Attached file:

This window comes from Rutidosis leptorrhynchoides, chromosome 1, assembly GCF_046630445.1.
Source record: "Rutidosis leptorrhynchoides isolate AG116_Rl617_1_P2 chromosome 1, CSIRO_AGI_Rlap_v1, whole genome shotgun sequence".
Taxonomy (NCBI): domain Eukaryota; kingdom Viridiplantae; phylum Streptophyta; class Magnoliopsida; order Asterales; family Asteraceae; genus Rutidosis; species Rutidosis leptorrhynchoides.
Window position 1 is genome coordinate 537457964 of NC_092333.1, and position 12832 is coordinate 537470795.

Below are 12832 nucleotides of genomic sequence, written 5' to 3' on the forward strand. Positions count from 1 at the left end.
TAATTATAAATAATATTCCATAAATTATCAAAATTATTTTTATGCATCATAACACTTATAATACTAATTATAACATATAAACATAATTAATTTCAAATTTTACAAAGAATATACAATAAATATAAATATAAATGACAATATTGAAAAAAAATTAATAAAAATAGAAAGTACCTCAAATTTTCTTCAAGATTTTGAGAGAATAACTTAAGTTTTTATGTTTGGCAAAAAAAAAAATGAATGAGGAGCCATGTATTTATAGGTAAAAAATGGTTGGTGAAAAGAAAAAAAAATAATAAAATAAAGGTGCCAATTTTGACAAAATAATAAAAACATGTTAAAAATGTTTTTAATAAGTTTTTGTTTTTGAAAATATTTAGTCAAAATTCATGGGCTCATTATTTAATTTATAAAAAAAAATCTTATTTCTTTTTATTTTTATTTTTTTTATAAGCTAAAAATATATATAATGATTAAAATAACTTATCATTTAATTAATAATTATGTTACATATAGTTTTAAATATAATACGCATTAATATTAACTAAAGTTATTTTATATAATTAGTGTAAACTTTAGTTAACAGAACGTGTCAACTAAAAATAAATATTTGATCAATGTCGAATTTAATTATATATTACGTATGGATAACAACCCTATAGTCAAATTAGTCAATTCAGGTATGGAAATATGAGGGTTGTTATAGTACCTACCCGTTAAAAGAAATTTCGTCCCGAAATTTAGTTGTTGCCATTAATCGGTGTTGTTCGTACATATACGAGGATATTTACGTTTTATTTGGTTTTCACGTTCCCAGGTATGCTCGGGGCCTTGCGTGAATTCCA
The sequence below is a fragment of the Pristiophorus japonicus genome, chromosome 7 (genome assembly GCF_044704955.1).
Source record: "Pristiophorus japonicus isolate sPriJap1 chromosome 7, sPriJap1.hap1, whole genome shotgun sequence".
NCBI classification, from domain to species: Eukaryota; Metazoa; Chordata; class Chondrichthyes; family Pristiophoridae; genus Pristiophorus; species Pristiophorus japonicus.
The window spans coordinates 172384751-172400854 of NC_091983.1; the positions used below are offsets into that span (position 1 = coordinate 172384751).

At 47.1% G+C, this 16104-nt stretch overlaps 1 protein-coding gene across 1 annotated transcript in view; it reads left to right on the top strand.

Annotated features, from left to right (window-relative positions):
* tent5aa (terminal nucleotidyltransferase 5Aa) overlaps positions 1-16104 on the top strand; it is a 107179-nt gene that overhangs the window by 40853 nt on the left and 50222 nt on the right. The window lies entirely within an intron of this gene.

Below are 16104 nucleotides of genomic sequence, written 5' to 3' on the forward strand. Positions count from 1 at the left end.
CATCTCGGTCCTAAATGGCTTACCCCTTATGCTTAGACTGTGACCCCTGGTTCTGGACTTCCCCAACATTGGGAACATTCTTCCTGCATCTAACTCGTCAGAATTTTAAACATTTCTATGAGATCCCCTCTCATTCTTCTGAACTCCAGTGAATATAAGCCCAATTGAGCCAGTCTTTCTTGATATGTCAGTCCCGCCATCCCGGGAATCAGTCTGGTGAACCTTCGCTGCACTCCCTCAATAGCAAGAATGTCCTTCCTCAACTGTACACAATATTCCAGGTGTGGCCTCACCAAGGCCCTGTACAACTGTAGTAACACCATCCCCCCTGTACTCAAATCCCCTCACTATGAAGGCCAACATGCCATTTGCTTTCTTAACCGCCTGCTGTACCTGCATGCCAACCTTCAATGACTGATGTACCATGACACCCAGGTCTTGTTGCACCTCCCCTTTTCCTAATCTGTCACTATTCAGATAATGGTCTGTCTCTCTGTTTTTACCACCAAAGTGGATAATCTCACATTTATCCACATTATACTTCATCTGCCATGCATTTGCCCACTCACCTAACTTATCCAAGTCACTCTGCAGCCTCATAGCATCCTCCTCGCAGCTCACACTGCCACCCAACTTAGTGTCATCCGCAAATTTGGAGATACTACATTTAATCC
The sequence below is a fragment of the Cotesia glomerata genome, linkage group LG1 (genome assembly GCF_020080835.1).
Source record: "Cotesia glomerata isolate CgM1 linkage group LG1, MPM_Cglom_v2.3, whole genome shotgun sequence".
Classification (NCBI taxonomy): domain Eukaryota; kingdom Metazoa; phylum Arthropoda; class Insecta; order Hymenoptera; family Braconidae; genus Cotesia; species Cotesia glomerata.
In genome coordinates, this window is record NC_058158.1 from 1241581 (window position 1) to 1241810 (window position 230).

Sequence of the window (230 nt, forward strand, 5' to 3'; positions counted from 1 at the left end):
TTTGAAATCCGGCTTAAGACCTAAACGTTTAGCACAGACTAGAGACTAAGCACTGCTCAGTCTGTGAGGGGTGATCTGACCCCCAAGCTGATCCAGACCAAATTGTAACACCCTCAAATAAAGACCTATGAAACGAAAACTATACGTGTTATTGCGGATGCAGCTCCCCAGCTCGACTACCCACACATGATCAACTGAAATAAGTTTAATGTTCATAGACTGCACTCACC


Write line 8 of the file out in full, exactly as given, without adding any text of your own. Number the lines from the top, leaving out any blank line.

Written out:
Source record: "Pristiophorus japonicus isolate sPriJap1 chromosome 7, sPriJap1.hap1, whole genome shotgun sequence".